Tuesday, June 30, 2015

A Cautionary Tale

The financial situation in Greece is dominating the news and that country looks to be heading over the cliff as it attempts to run from its mountain of debt.

The Greek people have only bad choices left. They can agree to strict Eurozone imposed austerity measures that would cut pensions, government payrolls and further harm their economy in order to stay in the Euro. Or they can tell the Europeans to stuff it and see pensions, payrolls, bank accounts and their economy obliterated in the aftermath of their exit from the Euro.

Pain is the only option. The only question is how much pain do they want and when do they want to take it?

At the same time, closer to home, Puerto Rico's Governor called for the U.S Territory to be able to file bankruptcy in order to restructure its debts. Its outside financial advisor said Puerto Rico is "insolvent" and will soon run out of cash.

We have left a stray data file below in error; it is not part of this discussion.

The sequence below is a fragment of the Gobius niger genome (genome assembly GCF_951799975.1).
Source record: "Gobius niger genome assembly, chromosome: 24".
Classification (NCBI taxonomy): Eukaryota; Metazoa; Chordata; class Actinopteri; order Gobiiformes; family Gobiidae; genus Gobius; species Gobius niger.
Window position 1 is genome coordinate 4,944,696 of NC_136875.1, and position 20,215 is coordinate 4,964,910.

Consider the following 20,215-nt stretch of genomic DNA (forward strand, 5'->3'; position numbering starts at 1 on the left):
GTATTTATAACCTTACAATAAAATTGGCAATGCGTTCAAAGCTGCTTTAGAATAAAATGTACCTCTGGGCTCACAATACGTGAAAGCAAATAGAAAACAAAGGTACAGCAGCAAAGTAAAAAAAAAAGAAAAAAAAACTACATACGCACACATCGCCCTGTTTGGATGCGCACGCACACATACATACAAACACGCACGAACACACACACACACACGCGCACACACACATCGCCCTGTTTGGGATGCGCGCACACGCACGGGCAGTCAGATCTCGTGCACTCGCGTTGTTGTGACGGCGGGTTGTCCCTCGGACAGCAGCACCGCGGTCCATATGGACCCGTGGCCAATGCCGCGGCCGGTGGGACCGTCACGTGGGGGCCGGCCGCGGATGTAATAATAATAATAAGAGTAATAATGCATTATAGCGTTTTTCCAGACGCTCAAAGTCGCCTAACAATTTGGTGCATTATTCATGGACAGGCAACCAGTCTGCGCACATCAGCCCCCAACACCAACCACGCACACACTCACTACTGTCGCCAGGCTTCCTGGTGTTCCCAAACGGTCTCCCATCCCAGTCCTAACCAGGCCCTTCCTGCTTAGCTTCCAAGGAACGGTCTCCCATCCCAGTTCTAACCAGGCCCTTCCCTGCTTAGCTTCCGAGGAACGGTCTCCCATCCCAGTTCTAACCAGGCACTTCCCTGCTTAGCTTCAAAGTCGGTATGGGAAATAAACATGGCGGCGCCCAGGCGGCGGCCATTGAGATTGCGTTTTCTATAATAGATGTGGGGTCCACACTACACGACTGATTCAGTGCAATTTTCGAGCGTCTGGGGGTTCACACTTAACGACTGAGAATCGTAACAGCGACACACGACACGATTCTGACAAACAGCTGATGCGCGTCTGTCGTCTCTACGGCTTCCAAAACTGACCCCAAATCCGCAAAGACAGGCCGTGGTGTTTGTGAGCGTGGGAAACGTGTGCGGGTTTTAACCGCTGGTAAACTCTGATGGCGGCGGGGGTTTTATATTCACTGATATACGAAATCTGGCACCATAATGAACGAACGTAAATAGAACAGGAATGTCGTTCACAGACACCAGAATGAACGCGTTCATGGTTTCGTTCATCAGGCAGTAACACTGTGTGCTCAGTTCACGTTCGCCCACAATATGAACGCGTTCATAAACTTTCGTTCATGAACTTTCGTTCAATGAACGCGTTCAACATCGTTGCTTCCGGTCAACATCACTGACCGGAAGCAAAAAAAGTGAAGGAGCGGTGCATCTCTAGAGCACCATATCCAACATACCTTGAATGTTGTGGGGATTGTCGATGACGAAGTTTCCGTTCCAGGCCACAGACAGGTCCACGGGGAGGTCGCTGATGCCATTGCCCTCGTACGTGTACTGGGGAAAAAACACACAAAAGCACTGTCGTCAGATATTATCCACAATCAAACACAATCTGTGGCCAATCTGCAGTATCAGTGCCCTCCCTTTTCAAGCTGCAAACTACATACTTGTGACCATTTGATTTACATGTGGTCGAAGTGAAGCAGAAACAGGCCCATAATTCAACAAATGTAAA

How much debt are we talking about in Greece and Puerto Rico?

Greece has $360 billion in external debt. That works out to $47,636 per capita.

Puerto Rico has $167 billion in external debt. That is $47,828 per person.

How much debt does the United States have you might ask?

$18.5 trillion or $58,437 per capita.

All of this data from List of Countries by External Debt in Wikipedia.

How are we better off than Greece and Puerto Rico right now when our debt levels are even higher?

We have a much stronger and productive economy.

The dollar is the world's reserve currency.

And we can print money and they can't.

It makes all the difference in the world.

Until it can't be done any more.

Pay attention to what goes on in Greece and Puerto Rico.

It should be a cautionary tale for all of us.

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